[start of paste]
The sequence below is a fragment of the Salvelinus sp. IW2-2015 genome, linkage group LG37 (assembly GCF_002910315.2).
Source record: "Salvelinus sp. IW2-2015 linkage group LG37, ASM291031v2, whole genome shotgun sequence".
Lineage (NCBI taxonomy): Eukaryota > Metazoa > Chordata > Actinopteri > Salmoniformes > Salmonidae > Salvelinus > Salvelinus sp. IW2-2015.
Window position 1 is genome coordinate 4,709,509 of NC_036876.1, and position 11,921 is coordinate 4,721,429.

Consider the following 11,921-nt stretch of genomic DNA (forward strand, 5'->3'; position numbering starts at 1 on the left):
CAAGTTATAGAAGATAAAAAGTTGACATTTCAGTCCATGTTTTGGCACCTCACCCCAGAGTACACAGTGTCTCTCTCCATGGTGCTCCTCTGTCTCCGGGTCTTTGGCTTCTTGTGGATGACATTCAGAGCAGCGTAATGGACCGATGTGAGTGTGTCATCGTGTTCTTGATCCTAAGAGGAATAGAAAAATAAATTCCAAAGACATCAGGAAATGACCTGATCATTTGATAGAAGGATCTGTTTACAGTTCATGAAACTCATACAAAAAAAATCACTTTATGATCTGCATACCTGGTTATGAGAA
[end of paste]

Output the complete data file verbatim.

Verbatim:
The sequence below is a fragment of the Salvelinus sp. IW2-2015 genome, linkage group LG37 (assembly GCF_002910315.2).
Source record: "Salvelinus sp. IW2-2015 linkage group LG37, ASM291031v2, whole genome shotgun sequence".
Lineage (NCBI taxonomy): Eukaryota > Metazoa > Chordata > Actinopteri > Salmoniformes > Salmonidae > Salvelinus > Salvelinus sp. IW2-2015.
Window position 1 is genome coordinate 4,709,509 of NC_036876.1, and position 11,921 is coordinate 4,721,429.

Consider the following 11,921-nt stretch of genomic DNA (forward strand, 5'->3'; position numbering starts at 1 on the left):
CAAGTTATAGAAGATAAAAAGTTGACATTTCAGTCCATGTTTTGGCACCTCACCCCAGAGTACACAGTGTCTCTCTCCATGGTGCTCCTCTGTCTCCGGGTCTTTGGCTTCTTGTGGATGACATTCAGAGCAGCGTAATGGACCGATGTGAGTGTGTCATCGTGTTCTTGATCCTAAGAGGAATAGAAAAATAAATTCCAAAGACATCAGGAAATGACCTGATCATTTGATAGAAGGATCTGTTTACAGTTCATGAAACTCATACAAAAAAAATCACTTTATGATCTGCATACCTGGTTATGAGAA